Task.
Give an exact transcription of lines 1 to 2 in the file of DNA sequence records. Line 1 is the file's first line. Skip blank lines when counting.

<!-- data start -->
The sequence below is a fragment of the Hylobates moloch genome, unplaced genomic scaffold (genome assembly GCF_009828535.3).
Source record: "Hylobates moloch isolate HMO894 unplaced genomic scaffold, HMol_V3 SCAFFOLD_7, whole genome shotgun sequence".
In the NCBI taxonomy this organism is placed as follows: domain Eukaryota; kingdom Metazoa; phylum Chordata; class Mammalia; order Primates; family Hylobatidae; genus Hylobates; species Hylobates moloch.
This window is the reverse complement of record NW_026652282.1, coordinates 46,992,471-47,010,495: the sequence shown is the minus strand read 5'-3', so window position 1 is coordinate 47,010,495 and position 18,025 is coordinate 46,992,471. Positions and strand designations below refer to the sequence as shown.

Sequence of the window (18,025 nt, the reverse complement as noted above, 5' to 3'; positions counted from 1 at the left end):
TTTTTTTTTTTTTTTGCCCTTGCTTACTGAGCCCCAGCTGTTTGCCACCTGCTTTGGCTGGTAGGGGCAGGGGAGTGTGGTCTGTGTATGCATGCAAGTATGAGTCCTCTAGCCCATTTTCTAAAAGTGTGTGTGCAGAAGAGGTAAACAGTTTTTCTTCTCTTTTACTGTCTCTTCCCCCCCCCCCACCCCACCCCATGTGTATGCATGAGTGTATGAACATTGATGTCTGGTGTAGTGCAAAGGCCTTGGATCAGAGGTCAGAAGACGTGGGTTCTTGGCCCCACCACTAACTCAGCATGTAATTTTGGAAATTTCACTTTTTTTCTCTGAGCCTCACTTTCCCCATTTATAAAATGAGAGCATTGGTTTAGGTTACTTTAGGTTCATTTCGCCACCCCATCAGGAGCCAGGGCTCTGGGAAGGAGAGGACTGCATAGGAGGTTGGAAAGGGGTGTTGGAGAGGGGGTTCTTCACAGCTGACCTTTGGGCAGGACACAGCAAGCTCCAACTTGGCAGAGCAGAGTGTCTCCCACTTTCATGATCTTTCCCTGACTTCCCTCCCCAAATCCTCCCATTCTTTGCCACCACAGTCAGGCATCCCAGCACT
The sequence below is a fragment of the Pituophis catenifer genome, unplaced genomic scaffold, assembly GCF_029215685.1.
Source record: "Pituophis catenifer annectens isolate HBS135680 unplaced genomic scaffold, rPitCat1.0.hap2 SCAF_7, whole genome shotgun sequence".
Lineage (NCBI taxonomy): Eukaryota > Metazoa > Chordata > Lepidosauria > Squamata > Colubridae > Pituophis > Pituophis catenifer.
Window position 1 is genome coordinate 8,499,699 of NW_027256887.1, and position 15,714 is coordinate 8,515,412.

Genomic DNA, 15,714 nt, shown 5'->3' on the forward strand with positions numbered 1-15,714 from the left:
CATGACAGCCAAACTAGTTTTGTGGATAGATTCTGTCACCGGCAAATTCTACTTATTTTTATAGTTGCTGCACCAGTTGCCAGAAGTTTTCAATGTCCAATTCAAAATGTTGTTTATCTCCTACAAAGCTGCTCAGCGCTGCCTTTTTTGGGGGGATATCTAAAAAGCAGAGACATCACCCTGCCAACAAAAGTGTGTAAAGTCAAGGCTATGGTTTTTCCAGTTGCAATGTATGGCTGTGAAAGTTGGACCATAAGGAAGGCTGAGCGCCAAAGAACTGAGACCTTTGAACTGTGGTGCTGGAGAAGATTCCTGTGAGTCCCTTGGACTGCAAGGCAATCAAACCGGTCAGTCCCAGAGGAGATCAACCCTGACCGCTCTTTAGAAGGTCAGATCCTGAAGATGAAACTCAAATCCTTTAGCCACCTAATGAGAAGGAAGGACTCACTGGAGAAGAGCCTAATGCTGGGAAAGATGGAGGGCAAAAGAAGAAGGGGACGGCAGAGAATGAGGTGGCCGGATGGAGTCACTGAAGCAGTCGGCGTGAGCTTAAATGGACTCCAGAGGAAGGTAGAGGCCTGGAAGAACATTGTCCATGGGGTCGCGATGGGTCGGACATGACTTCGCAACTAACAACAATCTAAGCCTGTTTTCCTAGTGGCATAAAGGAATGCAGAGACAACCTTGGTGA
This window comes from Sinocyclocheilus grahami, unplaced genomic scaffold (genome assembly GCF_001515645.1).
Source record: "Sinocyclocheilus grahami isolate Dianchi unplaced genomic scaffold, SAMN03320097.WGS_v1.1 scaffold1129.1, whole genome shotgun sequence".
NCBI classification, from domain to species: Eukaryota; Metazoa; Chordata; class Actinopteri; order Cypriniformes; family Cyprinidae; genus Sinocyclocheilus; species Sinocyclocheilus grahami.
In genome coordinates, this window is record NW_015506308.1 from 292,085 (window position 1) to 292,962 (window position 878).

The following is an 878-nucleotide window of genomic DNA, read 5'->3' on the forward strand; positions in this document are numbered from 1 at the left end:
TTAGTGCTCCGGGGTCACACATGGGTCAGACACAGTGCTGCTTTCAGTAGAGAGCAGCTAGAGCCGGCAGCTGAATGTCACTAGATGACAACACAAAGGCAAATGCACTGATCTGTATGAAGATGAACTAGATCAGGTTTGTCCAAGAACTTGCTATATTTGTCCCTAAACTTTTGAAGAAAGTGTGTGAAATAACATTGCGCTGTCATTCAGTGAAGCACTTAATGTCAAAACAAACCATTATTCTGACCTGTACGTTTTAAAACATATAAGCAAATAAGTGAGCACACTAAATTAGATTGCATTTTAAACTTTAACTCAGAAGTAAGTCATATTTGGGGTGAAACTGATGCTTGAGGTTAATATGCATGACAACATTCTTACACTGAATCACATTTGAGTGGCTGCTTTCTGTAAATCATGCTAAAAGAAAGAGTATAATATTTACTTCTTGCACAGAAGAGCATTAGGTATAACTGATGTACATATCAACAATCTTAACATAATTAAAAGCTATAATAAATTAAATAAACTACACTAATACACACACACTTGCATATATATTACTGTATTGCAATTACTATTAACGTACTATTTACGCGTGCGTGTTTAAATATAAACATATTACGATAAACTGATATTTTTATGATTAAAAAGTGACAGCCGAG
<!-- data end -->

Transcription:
The sequence below is a fragment of the Hylobates moloch genome, unplaced genomic scaffold (genome assembly GCF_009828535.3).
Source record: "Hylobates moloch isolate HMO894 unplaced genomic scaffold, HMol_V3 SCAFFOLD_7, whole genome shotgun sequence".